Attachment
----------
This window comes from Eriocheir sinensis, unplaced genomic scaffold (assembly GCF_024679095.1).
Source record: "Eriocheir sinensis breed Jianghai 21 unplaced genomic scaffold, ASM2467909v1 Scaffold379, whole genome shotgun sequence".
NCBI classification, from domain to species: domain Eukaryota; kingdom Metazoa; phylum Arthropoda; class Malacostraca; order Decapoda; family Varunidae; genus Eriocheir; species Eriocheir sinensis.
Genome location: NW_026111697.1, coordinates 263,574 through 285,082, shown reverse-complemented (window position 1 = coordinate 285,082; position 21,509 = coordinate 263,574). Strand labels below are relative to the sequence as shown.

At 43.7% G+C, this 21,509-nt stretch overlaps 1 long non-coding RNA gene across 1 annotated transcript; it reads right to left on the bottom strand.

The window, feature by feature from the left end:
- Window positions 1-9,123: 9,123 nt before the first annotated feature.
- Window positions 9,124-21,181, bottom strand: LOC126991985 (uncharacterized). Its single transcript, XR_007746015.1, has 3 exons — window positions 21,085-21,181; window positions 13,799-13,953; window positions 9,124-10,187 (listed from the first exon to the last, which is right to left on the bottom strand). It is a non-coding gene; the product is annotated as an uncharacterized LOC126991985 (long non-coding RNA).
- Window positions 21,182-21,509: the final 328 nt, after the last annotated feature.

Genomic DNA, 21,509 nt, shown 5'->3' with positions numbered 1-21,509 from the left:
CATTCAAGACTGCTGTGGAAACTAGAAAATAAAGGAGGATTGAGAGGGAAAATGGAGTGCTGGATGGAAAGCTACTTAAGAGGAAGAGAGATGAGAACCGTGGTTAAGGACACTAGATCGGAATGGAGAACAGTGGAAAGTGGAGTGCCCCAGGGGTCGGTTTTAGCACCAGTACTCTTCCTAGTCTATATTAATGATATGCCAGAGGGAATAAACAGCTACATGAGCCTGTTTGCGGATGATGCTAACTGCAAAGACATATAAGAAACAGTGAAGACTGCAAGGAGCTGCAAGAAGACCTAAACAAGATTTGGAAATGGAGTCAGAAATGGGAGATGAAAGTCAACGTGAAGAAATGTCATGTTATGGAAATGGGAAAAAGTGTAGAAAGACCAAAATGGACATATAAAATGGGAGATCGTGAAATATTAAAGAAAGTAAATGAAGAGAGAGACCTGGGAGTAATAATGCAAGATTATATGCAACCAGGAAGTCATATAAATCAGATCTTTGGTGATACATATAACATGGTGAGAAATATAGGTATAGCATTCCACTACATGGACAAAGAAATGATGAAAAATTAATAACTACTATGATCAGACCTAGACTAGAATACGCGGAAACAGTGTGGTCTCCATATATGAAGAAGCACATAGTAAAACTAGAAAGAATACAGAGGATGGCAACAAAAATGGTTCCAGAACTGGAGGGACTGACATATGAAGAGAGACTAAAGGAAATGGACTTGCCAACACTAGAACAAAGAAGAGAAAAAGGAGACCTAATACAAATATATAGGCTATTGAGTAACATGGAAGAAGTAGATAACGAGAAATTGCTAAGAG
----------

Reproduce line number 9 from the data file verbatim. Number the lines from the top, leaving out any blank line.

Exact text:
- Window positions 21,182-21,509: the final 328 nt, after the last annotated feature.